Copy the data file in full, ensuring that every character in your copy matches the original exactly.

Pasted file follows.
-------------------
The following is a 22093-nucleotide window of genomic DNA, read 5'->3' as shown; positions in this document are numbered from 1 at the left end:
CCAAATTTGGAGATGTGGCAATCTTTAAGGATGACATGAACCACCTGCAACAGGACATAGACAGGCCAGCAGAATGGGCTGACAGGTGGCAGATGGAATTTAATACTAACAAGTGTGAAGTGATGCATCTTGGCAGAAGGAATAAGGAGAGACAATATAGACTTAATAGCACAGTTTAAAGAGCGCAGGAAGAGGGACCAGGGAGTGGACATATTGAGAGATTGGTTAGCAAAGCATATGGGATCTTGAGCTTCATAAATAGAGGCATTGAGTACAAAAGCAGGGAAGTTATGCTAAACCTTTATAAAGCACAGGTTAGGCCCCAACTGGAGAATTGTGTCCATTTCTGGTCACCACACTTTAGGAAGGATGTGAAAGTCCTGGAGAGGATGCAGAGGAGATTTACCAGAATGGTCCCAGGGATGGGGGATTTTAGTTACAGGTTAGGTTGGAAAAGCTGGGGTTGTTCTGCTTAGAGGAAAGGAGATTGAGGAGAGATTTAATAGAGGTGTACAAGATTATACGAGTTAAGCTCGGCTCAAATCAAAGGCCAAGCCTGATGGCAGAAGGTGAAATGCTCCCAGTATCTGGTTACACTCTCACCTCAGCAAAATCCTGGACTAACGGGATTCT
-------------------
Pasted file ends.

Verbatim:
The following is a 22093-nucleotide window of genomic DNA, read 5'->3' as shown; positions in this document are numbered from 1 at the left end:
CCAAATTTGGAGATGTGGCAATCTTTAAGGATGACATGAACCACCTGCAACAGGACATAGACAGGCCAGCAGAATGGGCTGACAGGTGGCAGATGGAATTTAATACTAACAAGTGTGAAGTGATGCATCTTGGCAGAAGGAATAAGGAGAGACAATATAGACTTAATAGCACAGTTTAAAGAGCGCAGGAAGAGGGACCAGGGAGTGGACATATTGAGAGATTGGTTAGCAAAGCATATGGGATCTTGAGCTTCATAAATAGAGGCATTGAGTACAAAAGCAGGGAAGTTATGCTAAACCTTTATAAAGCACAGGTTAGGCCCCAACTGGAGAATTGTGTCCATTTCTGGTCACCACACTTTAGGAAGGATGTGAAAGTCCTGGAGAGGATGCAGAGGAGATTTACCAGAATGGTCCCAGGGATGGGGGATTTTAGTTACAGGTTAGGTTGGAAAAGCTGGGGTTGTTCTGCTTAGAGGAAAGGAGATTGAGGAGAGATTTAATAGAGGTGTACAAGATTATACGAGTTAAGCTCGGCTCAAATCAAAGGCCAAGCCTGATGGCAGAAGGTGAAATGCTCCCAGTATCTGGTTACACTCTCACCTCAGCAAAATCCTGGACTAACGGGATTCT